In order to be intrinsically motivated to change it was noted by some that a person with Parkinson’s needed to have a sense of self-efficacy; that is a belief in their own psychological capability to change:

“So I think an element of it is…whether they feel they have an ability to change things or not with their own actions. It varies between people.” Trainee geriatrician

Asset-based approaches

HCPs individually varied in whether they preferred to focus on patient assets or strengths (i.e., what they can do) or their deficits (i.e., what they cannot do) to elicit self-management. In contrast to standard medical care, which tends to be led by a deficit-based model and solving problems, most HCPs, thought promoting assets in self-management was more effective at increasing motivation:

I don’t like to use negative approaches, I think “we want to prevent you from having a fall” would be a complete fail. I’m thinking, if they do have hobbies, just being able to go and do their hobbies.” Community Dietician

However, a few HCPs felt emphasising consequences (what could happen if they did not engage in a behaviour) could be good motivators:

“We use motivational interviewing…and say, okay, you were able to do this and that, so what’s stopping now from doing that, and what do you think should be done? Continue showering. Continue washing yourself because you lose your dignity if somebody else come and wash you. Would you like that? Would you like somebody to come in and wash you?” Social worker 3

Maximising capability and opportunity

It was noted that to achieve any task, people with Parkinson’s need to be knowledgeable about what to do, how to do and why it’s important:

“Therefore that is the importance of self-managing your condition and taking some ownership over it in terms of them making sure if you want to get up at 7.30 in the morning, well maybe you can self-administer and give it (medication) to yourself at 7.30 in the morning. But to do that, to enable you to do that, you need to know about your medicines and they might not know about it.” Pharmacist

However, others felt that providing too much information at once that often happened in practice could be overwhelming and was therefore an ineffective way to support self-management:

“…I think we do bombard people with a lot of information. And, you know, that’s when you come back a couple of weeks later and it almost looks like, they just don’t remember very much…they’ve just had a lot of information from the consultant, a lot of information about their medication, a lot of information about the diagnosis. And then we just come with more and more and it must be really overwhelming.” Focus group: hospital-based outpatient MDT

Capability to self-manage in late-stage Parkinson’s was highlighted as a particular challenge although not discussed in depth.

“I think it’s very difficult. I have to say. I don’t, I don’t know whether, um, they do effectively self-manage in the end. I don’t know.” Community MDT

Other HCPs highlighted ways to support and encourage motivation in people with complex or late-stage Parkinson’s:

“And it’s about empowering the person, even if they do have confusion or if they are struggling. I can go and see somebody who can't always have a conversation, but I will still sit and have half an hour, even if they don’t understand what I'm saying, I’ll still ask them questions and see how they respond and things.” Social worker 2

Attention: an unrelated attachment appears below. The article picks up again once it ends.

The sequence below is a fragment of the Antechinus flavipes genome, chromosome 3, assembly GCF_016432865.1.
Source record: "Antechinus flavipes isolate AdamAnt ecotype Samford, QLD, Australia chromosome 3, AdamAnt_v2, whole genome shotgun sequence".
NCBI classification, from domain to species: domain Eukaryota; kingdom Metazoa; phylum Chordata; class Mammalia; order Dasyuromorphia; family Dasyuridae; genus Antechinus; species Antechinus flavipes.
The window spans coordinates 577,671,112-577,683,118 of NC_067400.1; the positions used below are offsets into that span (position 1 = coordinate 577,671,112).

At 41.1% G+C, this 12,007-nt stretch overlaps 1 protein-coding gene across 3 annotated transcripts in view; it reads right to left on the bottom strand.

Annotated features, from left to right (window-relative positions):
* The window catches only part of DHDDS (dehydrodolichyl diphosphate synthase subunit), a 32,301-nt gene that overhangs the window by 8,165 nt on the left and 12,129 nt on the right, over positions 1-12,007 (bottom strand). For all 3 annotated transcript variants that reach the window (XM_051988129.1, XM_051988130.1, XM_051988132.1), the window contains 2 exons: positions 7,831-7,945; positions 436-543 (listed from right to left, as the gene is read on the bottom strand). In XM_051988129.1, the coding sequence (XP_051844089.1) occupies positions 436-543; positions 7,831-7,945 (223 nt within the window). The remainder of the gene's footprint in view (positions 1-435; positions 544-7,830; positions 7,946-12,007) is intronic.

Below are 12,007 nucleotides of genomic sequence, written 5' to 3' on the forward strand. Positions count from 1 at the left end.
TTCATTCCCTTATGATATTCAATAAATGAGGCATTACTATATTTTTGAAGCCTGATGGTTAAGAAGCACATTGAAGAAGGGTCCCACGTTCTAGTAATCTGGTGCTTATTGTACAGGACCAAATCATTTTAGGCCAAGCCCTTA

It was also noted that for someone whose advanced symptoms might have reduced intrinsic motivation, perhaps due to apathy related to their condition, extrinsic motivators and reminders become more important:

“And if you’re feeling apathetic, then you’re not going to think, I am feeling apathetic. I must go and get my Parkinson’s book and find out why I’m feeling apathetic, and that will tell me what to do. Because you’re not going to….So that needs to come from the outside. Now, that could be something as minimal as an alert coming up on your phone saying, ‘it’s June 16 today’s the day that you should look at page 12 of your self-management guide’.” Trainee Neurologist

Some HCPs recognized that people with Parkinson’s might face barriers to doing certain activities, which might appear as a lack of motivation but were due to other factors such as lack of opportunity.

“But motivation sometimes is not, I don’t know, because motivation sometimes would just imply that the person is not motivated, but sometimes, I think even for me, as a therapist, it’s really hard to, to find the motivation. You know, we have a lot of people who live by themselves…The best speech therapy is to speak. And you have nobody to talk to. So what therapy are we doing here?” Community MDT

Carers’ role in self-management

Self-management with carers

HCPs frequently discussed carers and their role in self-management:

“Because if it is self-management it doesn’t just have to be specifically for the patient….The things that could either be, sort of carer specific, um, in terms of when you’re with your relative or the person with Parkinson’s, you start noticing things like this have come along, you might be more at risk of a fall. And then the guidance or advice for the next sort of stage.” Community MDT

Indeed, some HCPs based at a hospital felt that it would be helpful to give any information or guidance to the carer instead of the patient with a view that it is the carer who generally manages physical care rather than the person with Parkinson’s:

“it’s the family who usually maybe monitor their medication, monitor their bowels or anything….It’s not the patient actually who is going to read about it, but the family member who is supporting the patient.” Focus group: hospital based outpatients MDT